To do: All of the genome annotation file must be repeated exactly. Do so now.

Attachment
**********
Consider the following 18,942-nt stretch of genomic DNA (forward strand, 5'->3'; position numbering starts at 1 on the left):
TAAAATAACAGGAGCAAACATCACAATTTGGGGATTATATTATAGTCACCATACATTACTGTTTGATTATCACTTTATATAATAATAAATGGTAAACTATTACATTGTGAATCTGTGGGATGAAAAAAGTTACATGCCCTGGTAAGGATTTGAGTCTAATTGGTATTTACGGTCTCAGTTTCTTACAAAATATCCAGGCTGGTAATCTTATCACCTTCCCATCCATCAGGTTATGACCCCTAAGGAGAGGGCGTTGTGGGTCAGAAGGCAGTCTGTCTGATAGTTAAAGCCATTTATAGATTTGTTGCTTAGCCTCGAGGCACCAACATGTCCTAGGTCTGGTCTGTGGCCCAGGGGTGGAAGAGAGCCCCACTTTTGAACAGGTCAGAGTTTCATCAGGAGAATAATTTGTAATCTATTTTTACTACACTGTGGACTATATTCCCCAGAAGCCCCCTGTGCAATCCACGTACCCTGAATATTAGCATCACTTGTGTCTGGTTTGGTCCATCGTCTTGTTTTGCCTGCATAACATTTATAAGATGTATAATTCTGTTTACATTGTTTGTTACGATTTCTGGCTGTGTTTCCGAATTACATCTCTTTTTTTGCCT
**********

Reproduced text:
Consider the following 18,942-nt stretch of genomic DNA (forward strand, 5'->3'; position numbering starts at 1 on the left):
TAAAATAACAGGAGCAAACATCACAATTTGGGGATTATATTATAGTCACCATACATTACTGTTTGATTATCACTTTATATAATAATAAATGGTAAACTATTACATTGTGAATCTGTGGGATGAAAAAAGTTACATGCCCTGGTAAGGATTTGAGTCTAATTGGTATTTACGGTCTCAGTTTCTTACAAAATATCCAGGCTGGTAATCTTATCACCTTCCCATCCATCAGGTTATGACCCCTAAGGAGAGGGCGTTGTGGGTCAGAAGGCAGTCTGTCTGATAGTTAAAGCCATTTATAGATTTGTTGCTTAGCCTCGAGGCACCAACATGTCCTAGGTCTGGTCTGTGGCCCAGGGGTGGAAGAGAGCCCCACTTTTGAACAGGTCAGAGTTTCATCAGGAGAATAATTTGTAATCTATTTTTACTACACTGTGGACTATATTCCCCAGAAGCCCCCTGTGCAATCCACGTACCCTGAATATTAGCATCACTTGTGTCTGGTTTGGTCCATCGTCTTGTTTTGCCTGCATAACATTTATAAGATGTATAATTCTGTTTACATTGTTTGTTACGATTTCTGGCTGTGTTTCCGAATTACATCTCTTTTTTTGCCT